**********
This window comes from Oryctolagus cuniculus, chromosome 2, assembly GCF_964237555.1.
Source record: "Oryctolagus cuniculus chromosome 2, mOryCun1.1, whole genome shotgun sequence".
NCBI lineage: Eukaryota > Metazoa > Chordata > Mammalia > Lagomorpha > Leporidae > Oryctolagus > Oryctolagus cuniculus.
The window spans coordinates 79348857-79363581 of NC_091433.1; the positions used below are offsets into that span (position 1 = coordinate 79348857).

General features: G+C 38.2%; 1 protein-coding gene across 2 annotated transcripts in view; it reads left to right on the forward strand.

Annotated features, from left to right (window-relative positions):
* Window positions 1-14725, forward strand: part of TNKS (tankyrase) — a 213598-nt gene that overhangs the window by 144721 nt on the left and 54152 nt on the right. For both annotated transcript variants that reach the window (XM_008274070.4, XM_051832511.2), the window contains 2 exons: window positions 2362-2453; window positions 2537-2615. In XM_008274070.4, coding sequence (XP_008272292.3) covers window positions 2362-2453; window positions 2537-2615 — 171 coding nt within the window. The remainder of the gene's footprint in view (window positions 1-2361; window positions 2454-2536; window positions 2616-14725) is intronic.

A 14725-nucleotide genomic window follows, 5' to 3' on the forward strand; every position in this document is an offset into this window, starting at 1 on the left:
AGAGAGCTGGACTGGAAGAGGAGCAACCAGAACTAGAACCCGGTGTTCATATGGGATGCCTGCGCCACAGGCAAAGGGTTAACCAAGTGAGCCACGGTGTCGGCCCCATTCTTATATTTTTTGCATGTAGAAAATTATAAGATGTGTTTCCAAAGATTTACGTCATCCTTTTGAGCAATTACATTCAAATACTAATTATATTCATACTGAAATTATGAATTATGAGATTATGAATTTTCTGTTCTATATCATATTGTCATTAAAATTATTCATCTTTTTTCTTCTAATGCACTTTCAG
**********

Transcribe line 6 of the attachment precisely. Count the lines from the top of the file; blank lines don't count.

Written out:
Annotated features, from left to right (window-relative positions):